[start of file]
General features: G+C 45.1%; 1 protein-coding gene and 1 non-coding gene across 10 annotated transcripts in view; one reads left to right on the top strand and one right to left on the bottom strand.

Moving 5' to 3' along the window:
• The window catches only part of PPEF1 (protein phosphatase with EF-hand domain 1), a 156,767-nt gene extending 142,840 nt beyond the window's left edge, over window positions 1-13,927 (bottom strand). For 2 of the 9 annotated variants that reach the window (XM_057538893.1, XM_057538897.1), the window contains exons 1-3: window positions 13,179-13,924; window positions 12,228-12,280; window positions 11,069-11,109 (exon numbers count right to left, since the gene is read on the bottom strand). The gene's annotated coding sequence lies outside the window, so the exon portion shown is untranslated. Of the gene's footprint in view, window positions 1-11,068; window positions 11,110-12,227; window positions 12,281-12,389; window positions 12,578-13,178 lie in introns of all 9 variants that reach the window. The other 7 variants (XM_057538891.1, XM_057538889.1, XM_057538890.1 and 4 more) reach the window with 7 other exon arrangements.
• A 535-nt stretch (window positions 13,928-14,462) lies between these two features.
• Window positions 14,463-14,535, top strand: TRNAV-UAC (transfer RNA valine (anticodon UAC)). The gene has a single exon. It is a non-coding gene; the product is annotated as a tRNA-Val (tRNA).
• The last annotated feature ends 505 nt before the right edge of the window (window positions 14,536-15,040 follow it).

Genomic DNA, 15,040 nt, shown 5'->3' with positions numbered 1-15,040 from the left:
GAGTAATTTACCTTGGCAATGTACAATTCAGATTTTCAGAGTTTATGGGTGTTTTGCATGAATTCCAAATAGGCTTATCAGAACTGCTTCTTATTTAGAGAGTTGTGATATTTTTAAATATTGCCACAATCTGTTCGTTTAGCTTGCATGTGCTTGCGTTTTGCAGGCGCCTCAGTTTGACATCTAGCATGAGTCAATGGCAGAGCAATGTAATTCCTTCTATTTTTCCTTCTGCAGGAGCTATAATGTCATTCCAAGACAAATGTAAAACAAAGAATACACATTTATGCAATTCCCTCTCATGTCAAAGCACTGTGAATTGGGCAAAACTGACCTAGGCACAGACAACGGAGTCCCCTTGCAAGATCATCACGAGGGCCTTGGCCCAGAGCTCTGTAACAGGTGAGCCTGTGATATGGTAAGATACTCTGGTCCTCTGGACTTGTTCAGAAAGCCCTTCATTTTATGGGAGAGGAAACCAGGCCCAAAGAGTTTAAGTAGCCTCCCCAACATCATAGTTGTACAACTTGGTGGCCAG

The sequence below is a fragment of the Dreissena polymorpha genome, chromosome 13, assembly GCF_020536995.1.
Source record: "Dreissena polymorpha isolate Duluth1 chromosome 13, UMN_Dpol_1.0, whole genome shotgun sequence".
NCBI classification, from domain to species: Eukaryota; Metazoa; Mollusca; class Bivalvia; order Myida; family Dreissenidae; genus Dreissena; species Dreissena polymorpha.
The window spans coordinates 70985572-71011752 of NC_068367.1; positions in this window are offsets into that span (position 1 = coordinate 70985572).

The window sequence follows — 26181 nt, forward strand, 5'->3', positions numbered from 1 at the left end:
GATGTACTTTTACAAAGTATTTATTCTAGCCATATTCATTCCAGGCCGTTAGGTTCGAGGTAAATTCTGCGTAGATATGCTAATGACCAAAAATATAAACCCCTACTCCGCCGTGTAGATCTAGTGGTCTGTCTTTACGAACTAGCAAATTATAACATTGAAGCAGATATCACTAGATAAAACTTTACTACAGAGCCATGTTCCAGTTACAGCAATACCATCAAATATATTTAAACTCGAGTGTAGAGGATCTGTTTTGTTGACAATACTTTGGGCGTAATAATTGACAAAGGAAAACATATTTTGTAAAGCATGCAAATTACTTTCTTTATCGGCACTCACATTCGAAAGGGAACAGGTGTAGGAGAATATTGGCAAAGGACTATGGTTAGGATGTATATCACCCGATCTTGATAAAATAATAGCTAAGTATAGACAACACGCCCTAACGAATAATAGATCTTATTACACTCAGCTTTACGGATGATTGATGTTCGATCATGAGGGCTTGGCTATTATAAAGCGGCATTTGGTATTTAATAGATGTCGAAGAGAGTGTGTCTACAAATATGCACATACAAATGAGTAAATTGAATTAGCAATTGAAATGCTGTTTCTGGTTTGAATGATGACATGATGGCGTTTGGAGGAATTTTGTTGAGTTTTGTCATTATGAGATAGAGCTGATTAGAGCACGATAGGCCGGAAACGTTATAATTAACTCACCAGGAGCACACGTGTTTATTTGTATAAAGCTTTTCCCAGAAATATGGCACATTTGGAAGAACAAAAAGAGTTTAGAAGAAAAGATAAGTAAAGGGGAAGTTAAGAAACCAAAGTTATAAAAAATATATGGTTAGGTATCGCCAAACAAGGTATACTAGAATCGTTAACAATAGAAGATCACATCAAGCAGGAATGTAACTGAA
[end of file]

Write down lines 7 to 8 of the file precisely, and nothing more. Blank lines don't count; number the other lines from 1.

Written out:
Genomic DNA, 15,040 nt, shown 5'->3' with positions numbered 1-15,040 from the left:
GAGTAATTTACCTTGGCAATGTACAATTCAGATTTTCAGAGTTTATGGGTGTTTTGCATGAATTCCAAATAGGCTTATCAGAACTGCTTCTTATTTAGAGAGTTGTGATATTTTTAAATATTGCCACAATCTGTTCGTTTAGCTTGCATGTGCTTGCGTTTTGCAGGCGCCTCAGTTTGACATCTAGCATGAGTCAATGGCAGAGCAATGTAATTCCTTCTATTTTTCCTTCTGCAGGAGCTATAATGTCATTCCAAGACAAATGTAAAACAAAGAATACACATTTATGCAATTCCCTCTCATGTCAAAGCACTGTGAATTGGGCAAAACTGACCTAGGCACAGACAACGGAGTCCCCTTGCAAGATCATCACGAGGGCCTTGGCCCAGAGCTCTGTAACAGGTGAGCCTGTGATATGGTAAGATACTCTGGTCCTCTGGACTTGTTCAGAAAGCCCTTCATTTTATGGGAGAGGAAACCAGGCCCAAAGAGTTTAAGTAGCCTCCCCAACATCATAGTTGTACAACTTGGTGGCCAG